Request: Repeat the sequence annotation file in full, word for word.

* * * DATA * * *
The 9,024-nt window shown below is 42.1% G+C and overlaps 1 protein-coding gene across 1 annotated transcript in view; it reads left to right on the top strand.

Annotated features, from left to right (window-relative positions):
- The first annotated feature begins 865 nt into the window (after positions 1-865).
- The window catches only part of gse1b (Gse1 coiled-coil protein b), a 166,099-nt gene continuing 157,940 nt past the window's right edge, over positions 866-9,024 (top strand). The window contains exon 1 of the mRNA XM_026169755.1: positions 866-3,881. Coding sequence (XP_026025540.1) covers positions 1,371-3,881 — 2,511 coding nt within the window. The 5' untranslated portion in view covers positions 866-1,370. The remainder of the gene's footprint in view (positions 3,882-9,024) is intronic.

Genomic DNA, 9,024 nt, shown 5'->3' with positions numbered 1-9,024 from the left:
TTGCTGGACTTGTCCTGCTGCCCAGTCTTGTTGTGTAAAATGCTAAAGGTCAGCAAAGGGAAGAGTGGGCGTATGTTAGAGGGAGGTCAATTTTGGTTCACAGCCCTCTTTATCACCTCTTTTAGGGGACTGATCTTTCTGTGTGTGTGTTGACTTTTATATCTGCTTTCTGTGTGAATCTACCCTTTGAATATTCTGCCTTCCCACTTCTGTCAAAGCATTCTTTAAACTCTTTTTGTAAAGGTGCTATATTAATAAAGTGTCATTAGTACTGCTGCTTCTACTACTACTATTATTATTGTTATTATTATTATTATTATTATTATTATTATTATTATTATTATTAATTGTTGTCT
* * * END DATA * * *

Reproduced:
The 9,024-nt window shown below is 42.1% G+C and overlaps 1 protein-coding gene across 1 annotated transcript in view; it reads left to right on the top strand.

Annotated features, from left to right (window-relative positions):
- The first annotated feature begins 865 nt into the window (after positions 1-865).
- The window catches only part of gse1b (Gse1 coiled-coil protein b), a 166,099-nt gene continuing 157,940 nt past the window's right edge, over positions 866-9,024 (top strand). The window contains exon 1 of the mRNA XM_026169755.1: positions 866-3,881. Coding sequence (XP_026025540.1) covers positions 1,371-3,881 — 2,511 coding nt within the window. The 5' untranslated portion in view covers positions 866-1,370. The remainder of the gene's footprint in view (positions 3,882-9,024) is intronic.

Genomic DNA, 9,024 nt, shown 5'->3' with positions numbered 1-9,024 from the left:
TTGCTGGACTTGTCCTGCTGCCCAGTCTTGTTGTGTAAAATGCTAAAGGTCAGCAAAGGGAAGAGTGGGCGTATGTTAGAGGGAGGTCAATTTTGGTTCACAGCCCTCTTTATCACCTCTTTTAGGGGACTGATCTTTCTGTGTGTGTGTTGACTTTTATATCTGCTTTCTGTGTGAATCTACCCTTTGAATATTCTGCCTTCCCACTTCTGTCAAAGCATTCTTTAAACTCTTTTTGTAAAGGTGCTATATTAATAAAGTGTCATTAGTACTGCTGCTTCTACTACTACTATTATTATTGTTATTATTATTATTATTATTATTATTATTATTATTATTATTATTAATTGTTGTCT